When it comes to web design practices, it’s easy to get hung up on the aesthetics. Should the logo appear on the left side of the screen, or does it look better on the right? How about a lighter blue for the section headers and a darker shade for the buttons?
But in a virtual world where users have about two billion websites to land on, you need to make sure your website isn’t just a pretty face. It should also be designed for usability—how easy it is to navigate and how enjoyable & interactive it is for users.
So today, we’ll help you attract and retain visitors by sharing some of the best practices for exceptional web design & usability.
Simplify Your Web Design
The look of your website is certainly important, but most users don’t come to your site to see how slick the design is. The truth is they want to complete some action, like buy a product, book a service, or, at the very least, find some piece of information.
So no matter how stunning they are, unnecessary design elements might only overwhelm users and make it difficult for users to accomplish their goals on your site.
So the trick here is to go for simplicity. Use only necessary & functional design elements, like legible typefaces & graphics that help users perform a specific action. Also, don’t use a lot of colours. Make your website look clean and organised by using a maximum of five different colours on every web page.
Your website’s overall look and feel should be similar and consistent across all the pages. These include elements, such as colour schemes, typefaces and even the writing tone. If you’re wondering where to start, look at your existing pull-up banners, outdoor signs and other promotional materials.
The appearance of these materials should be somewhat similar to the look and design of your website. It helps your business create a solid identity that boosts your brand recall offline & online.
On your website, pages don’t necessarily have to follow a similar layout. You can build different layouts for specific page types, like landing pages & blogs. Then, use those multiple layouts consistently to make it easier for visitors to identify the type of information they’ll likely find on a given page.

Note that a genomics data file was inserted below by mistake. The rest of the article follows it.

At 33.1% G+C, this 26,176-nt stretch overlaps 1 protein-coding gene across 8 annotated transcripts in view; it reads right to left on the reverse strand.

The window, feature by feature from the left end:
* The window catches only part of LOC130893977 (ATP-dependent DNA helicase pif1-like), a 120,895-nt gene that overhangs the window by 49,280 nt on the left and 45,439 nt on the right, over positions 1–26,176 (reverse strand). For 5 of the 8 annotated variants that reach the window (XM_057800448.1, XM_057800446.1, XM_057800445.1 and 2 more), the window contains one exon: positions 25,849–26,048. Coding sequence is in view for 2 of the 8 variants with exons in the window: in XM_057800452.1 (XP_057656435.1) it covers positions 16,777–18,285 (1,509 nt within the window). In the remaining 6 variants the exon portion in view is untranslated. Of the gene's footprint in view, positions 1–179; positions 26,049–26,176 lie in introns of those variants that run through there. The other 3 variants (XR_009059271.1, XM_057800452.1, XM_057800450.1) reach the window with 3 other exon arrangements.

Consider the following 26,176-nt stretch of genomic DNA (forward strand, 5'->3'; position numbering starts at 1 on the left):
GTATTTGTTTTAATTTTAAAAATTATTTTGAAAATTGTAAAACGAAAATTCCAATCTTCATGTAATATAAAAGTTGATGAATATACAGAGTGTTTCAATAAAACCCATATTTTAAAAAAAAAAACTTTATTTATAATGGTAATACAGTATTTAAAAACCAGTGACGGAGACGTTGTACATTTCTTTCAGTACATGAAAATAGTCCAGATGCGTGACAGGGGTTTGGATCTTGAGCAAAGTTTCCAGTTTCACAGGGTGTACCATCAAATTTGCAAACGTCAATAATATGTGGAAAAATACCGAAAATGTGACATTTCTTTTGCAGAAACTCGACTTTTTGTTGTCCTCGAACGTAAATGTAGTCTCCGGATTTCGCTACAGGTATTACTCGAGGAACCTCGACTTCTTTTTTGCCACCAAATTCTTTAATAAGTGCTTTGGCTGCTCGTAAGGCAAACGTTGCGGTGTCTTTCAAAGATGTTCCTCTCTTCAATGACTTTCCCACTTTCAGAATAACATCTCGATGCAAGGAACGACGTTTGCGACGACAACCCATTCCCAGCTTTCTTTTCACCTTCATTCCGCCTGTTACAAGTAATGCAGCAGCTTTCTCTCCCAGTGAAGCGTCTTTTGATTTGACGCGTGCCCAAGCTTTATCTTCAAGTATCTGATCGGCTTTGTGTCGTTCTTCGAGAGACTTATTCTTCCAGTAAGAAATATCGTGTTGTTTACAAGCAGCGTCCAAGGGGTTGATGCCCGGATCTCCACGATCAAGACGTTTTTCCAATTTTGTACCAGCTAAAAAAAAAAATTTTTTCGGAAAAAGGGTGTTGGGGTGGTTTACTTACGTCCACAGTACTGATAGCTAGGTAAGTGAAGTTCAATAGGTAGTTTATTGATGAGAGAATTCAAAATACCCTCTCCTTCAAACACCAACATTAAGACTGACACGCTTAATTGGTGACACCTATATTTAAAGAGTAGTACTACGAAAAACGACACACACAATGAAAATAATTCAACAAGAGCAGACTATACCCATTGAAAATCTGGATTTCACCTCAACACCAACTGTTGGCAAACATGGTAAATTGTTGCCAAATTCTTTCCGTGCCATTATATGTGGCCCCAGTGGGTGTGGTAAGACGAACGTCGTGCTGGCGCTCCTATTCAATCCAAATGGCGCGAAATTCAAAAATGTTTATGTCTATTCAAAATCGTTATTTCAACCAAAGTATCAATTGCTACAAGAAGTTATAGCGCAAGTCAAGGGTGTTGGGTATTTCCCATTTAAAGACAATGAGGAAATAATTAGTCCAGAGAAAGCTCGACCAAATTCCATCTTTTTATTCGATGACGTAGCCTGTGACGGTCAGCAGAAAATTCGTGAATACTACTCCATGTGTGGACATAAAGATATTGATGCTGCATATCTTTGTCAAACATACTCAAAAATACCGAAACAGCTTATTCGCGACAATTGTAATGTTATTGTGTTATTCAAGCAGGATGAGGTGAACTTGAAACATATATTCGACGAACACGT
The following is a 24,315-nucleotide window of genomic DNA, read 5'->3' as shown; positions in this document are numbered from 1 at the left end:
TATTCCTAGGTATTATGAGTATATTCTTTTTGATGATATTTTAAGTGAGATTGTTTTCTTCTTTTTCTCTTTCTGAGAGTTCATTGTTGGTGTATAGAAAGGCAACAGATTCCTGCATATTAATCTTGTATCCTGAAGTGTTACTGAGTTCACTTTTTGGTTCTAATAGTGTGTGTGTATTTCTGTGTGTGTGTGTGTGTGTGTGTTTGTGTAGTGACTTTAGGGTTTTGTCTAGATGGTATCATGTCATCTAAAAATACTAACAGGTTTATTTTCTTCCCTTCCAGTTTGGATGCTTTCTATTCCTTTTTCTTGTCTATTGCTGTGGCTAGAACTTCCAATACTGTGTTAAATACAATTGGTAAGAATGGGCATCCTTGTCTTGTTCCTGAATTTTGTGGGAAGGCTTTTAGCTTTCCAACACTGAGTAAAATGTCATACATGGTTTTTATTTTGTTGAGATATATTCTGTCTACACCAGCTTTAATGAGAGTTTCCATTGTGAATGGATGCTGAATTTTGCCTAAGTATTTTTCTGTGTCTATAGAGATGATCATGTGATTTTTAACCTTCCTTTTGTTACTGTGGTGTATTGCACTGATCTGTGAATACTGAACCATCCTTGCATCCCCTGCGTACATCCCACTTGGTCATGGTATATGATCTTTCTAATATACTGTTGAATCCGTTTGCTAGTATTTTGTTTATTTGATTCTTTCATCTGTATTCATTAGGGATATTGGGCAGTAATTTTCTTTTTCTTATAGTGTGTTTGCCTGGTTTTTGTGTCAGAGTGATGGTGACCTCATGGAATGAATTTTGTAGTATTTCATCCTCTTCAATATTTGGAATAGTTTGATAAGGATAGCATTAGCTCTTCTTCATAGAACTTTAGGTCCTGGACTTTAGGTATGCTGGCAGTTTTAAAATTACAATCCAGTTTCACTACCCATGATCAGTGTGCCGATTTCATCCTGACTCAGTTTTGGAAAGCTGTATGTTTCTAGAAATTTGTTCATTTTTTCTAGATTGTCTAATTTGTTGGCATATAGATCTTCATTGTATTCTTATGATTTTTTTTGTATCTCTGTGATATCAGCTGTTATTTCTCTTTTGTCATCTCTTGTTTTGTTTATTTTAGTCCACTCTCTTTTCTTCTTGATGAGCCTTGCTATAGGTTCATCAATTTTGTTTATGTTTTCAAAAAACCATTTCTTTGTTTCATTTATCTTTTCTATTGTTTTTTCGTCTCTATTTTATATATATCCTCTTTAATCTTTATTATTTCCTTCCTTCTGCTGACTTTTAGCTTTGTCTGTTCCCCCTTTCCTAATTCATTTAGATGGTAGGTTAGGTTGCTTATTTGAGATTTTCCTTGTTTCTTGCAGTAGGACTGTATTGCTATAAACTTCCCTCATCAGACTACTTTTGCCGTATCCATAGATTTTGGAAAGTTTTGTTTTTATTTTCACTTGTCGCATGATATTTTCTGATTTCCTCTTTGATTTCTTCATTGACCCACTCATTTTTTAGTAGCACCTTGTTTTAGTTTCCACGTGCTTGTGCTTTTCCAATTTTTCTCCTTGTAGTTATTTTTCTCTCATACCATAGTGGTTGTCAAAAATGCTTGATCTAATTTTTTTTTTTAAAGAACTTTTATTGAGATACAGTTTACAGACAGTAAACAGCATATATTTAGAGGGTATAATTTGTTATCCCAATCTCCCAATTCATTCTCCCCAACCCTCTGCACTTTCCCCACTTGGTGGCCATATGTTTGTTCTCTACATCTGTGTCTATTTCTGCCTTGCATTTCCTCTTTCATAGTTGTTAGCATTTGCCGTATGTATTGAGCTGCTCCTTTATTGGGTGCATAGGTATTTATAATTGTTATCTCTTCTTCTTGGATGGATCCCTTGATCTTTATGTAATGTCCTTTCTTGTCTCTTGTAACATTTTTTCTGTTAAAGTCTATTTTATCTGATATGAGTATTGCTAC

Keep Visual Hierarchy in Mind
Visual hierarchy is all about arranging page elements in a way that visitors naturally gravitate towards the most crucial elements, like headers, buttons & calls-to-action.
You can achieve this by adjusting the colour, size or position of the elements surrounding the most important details. For instance, you can put your header or tagline atop the visual hierarchy by making it bigger and brighter than the surrounding elements.
Then, you can have the call-to-action button as the second element in the visual hierarchy. That way, you can prompt users to perform a specific action.
Plan Out Intuitive Navigation
You can’t always rely on visual hierarchy to prompt visitors to do an action. So you also have to plan out intuitive navigation. Ideally, a visitor should land on the page of your website and not have to think extensively about what to read or click next.
Here are a few tips to ensure moving from Point A to Point B is easy & frictionless:
- Keep the menu or structure of your primary navigation simple and near the top of the page.
- Include a search bar near the top to help users search pages or information via keywords.
- Add navigation in the website footer.
- Never make visitors dig too deep. Make a basic map by arranging pages like a pyramid, with the homepage on top and each linked page forming the next layer. It’s best practice to keep the map no more than three levels deep.
Aim for a User-Centric Web Design
Your target users’ preferences are all that matters. After all, if you’re not designing your website for them, who are you designing for? So, while the practices mentioned are great, the final key to achieving a user-centric web design is to do user testing, collect feedback and implement web design changes based on those.
Here’s another important tip: don’t test your website’s usability by yourself. Whether you’ve designed the website or hired professional web design services, you’ve already invested time (or resources) into the design. That means you probably have biases. Instead, get testers who’ve never seen your website before and ask for feedback.
Start Creating Your Website with these Web Design Practices
With these best web design practices, you can start creating an aesthetically pleasing website that is functional and user-centric, too. It’s a huge step to creating a solid presence and getting more customers online.